Pink and Blue Time Travel: Nick Baron, Glory's End (Robert Silverberg's Time Tours (New York: Harper Collins,1990).
What puzzles me sometimes is the precise ways in which a children's science fiction novel can be bad. This novel manages to be both demanding and patronising all at the same time. It's demanding because it is asking children to assume understanding of the grandfather paradox clearly enough to see that it can be used as a weapon (kill your own grandfather and your enemy can't get to to you) and to set up endlessly coiling time loops in which some people retain the memory of the changed times and others don't and to communicate these clearly and effectively and embedded within the story...
And at the same time to use the word-substitution method of worldbuilding (...the pod drew up beside them, Rafe looked at his chronometer... etc), and to posit a social system identical to ours in which every single female character's place in the book is justified by a romantic attachment (so that men want to go back into history to see great events, while a woman wants to go because she has fallen in love with the diary of a dead soldier).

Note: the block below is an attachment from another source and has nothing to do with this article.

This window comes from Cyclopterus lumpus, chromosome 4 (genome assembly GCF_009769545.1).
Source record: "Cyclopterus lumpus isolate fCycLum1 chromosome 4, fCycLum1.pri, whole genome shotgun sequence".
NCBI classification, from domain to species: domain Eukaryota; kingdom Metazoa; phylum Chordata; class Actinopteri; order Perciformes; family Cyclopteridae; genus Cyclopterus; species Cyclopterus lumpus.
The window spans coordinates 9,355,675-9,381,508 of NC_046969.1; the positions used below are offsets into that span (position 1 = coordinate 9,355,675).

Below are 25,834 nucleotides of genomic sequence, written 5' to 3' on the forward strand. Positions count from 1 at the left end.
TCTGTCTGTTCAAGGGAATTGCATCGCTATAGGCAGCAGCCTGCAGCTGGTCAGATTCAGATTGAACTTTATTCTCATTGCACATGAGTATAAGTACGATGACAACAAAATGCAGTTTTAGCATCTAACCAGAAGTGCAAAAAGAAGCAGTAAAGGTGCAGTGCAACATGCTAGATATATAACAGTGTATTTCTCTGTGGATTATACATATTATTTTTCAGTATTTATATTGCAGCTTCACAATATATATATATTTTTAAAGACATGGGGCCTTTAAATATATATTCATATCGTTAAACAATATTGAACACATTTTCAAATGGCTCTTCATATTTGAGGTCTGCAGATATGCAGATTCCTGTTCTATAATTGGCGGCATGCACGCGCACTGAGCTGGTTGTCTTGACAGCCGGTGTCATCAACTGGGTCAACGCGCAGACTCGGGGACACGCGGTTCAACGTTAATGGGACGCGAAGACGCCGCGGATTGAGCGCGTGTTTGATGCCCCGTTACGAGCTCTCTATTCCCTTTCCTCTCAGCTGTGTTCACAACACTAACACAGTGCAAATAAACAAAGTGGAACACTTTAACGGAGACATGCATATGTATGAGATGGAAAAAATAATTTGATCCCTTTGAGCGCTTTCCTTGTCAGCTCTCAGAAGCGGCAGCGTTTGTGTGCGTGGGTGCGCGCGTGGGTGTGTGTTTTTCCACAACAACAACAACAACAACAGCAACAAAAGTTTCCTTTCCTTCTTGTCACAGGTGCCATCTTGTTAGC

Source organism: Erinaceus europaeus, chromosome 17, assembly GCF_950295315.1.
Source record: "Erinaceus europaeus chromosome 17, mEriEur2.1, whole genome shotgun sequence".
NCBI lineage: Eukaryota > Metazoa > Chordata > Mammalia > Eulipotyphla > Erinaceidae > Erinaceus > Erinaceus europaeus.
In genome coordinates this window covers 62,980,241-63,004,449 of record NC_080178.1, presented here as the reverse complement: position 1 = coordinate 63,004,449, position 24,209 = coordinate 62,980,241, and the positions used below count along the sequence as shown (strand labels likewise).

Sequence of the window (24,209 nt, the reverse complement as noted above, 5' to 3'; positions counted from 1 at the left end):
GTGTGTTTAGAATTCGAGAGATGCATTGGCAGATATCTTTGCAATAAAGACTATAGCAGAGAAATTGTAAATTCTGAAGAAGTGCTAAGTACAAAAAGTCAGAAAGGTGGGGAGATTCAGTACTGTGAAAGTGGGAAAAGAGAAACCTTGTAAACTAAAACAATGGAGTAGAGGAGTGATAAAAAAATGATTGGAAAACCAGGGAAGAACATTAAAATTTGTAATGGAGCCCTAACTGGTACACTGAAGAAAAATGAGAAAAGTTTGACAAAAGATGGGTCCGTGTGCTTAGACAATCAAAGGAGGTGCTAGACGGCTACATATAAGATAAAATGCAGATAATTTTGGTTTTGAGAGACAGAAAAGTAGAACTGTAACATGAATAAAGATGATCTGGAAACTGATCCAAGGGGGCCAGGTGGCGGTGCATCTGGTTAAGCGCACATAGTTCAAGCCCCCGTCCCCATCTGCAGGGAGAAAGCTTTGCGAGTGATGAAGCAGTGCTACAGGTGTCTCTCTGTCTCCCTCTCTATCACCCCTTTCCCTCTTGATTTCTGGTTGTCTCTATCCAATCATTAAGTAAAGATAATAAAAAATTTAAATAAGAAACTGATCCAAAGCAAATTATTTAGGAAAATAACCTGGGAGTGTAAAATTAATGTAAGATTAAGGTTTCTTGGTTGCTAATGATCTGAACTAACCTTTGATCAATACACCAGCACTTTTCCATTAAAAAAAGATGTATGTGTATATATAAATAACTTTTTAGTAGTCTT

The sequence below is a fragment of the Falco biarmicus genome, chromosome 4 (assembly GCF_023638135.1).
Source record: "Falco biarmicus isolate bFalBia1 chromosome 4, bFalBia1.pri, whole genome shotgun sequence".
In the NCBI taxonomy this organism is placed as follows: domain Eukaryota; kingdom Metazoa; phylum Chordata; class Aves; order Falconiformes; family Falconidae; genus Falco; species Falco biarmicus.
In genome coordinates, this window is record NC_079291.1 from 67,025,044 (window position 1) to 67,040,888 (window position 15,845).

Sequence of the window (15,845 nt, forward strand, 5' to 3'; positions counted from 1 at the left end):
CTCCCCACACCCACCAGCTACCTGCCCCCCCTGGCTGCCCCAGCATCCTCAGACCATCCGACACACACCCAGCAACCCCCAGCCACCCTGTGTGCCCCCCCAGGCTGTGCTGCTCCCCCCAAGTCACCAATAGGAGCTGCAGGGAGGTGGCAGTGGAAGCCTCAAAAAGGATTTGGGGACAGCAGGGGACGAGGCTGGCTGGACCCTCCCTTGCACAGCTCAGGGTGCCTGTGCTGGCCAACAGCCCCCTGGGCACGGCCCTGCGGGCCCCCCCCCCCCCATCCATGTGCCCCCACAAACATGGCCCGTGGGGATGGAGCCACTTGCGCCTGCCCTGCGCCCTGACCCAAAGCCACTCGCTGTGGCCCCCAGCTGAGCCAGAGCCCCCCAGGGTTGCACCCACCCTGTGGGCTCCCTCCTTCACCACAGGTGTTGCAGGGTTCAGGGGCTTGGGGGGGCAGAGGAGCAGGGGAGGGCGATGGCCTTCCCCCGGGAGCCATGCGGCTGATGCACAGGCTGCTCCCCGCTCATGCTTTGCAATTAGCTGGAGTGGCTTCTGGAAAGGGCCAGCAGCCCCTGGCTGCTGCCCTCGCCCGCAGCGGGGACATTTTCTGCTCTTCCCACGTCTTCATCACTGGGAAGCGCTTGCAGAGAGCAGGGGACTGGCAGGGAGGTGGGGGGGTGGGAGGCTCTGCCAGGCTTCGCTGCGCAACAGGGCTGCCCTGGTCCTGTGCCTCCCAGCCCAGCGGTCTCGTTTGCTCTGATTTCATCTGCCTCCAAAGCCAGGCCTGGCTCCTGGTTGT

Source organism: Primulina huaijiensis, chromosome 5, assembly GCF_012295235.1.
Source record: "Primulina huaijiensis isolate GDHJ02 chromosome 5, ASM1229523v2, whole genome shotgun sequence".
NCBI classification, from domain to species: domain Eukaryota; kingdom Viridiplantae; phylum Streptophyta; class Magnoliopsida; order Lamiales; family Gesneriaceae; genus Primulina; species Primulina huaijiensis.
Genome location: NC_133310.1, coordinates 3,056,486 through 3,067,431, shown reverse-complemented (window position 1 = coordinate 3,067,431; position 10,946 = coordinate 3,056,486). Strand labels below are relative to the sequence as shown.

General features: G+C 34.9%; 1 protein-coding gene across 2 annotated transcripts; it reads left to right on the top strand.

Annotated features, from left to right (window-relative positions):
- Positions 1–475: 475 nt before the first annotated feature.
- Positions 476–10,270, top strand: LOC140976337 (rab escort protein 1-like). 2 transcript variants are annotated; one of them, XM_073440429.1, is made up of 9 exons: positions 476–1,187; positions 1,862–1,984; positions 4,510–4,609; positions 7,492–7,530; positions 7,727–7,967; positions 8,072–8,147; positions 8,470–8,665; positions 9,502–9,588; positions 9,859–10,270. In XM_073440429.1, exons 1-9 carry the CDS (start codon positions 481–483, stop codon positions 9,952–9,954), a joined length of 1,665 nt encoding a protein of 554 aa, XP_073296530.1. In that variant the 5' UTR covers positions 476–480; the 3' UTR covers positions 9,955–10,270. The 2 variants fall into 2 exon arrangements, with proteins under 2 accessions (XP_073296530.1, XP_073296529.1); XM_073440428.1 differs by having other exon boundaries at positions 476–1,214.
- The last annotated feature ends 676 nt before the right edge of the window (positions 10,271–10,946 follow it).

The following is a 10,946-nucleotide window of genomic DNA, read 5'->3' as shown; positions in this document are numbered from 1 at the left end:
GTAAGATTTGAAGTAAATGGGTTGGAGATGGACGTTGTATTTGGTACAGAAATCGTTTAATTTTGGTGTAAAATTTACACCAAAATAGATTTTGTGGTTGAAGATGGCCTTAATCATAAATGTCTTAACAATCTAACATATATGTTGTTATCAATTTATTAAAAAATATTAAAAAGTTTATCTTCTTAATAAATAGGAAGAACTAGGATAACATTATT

Cognitively, the book is very interesting: unlike many from this period it makes intellectual demands but no emotional demands. Much more like the earlier fiction,
Just after reading this I read Joanna Russ's The Two of Them..., a book in which the world is built in moments of shock, and of amused observation. There is nothing in this book that an intelligent thirteen year old girl couldn't grasp. Of course, that might be a very good reason for keeping it out of her hands [g].